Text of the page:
"The good news is that we have a volunteer Army and that's the way we're going to keep it," Romney told some 200 people gathered in an abbey near the Mississippi River that had been converted into a hotel. "My sons are all adults and they've made decisions about their careers and they've chosen not to serve in the military and active duty and I respect their decision in that regard."
He added: "One of the ways my sons are showing support for our nation is helping me get elected because they think I'd be a great president."
Now we learn this is an inherited trait.
[E]xactly 150 years ago, an ancestor of Mitt Romney deserted from U.S. Army troops sent to put down a purported Mormon rebellion in Utah.
Carl Heinrich (Charles Henry) Wilcken, Romney's great-great-grandfather, would give Mormons information about approaching troops, eventually joined the LDS Church and ultimately became a bodyguard and confidant of two church presidents.
The middle name of Romney's father, former Michigan Gov. George W. Romney (also once a presidential candidate), is Wilcken, after that soldier-ancestor.
The little-known soldier in the little-known "Utah War" was a topic Friday at the annual Utah State History Conference.
Wilcken saw poor protection by U.S. troops, which allowed Mormon militia to burn forage in front of the approaching army. LDS soldiers also burned many of the federal supply wagons and ran off the army's livestock. Soldiers had little to eat. Their winter camp in Wyoming would be one of the hardest in the history of the U.S. Army.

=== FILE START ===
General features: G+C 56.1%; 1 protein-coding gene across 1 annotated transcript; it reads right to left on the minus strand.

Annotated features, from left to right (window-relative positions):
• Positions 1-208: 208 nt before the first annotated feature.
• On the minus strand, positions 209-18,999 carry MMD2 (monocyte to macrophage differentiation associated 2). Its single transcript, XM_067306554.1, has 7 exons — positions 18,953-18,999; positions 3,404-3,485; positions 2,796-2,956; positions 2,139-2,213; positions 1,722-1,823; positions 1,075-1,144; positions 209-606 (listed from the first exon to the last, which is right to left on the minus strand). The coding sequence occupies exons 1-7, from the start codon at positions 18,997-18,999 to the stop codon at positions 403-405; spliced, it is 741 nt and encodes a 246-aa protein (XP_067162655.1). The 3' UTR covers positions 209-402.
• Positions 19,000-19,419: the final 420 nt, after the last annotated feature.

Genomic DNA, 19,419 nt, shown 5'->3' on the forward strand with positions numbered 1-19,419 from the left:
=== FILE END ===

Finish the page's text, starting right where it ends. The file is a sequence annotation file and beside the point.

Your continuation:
Wilcken decided to desert and head for Salt Lake City. But, Richardson said, Wilcken reported a spiritual experience that delayed that action for a day and possibly saved him from being jailed or shot.
As he was about to desert, he said he "heard a voice calling his name" — his real name, not the assumed name he used to enlist. Two other times as he was to leave, he heard his name called and stopped. Wilcken later learned that the cavalry had been on patrol all night watching Mormon camps and likely would have caught him.
Wilcken was baptized into the LDS Church only two months after he deserted the Army and later had plural wives. In later years, he became a messenger and bodyguard for LDS President John Taylor, who was, at times, in hiding during federal anti-polygamy crusades. He also was a bodyguard for President Wilford Woodruff, who succeeded John Taylor and ultimately led the church away from the practice of polygamy.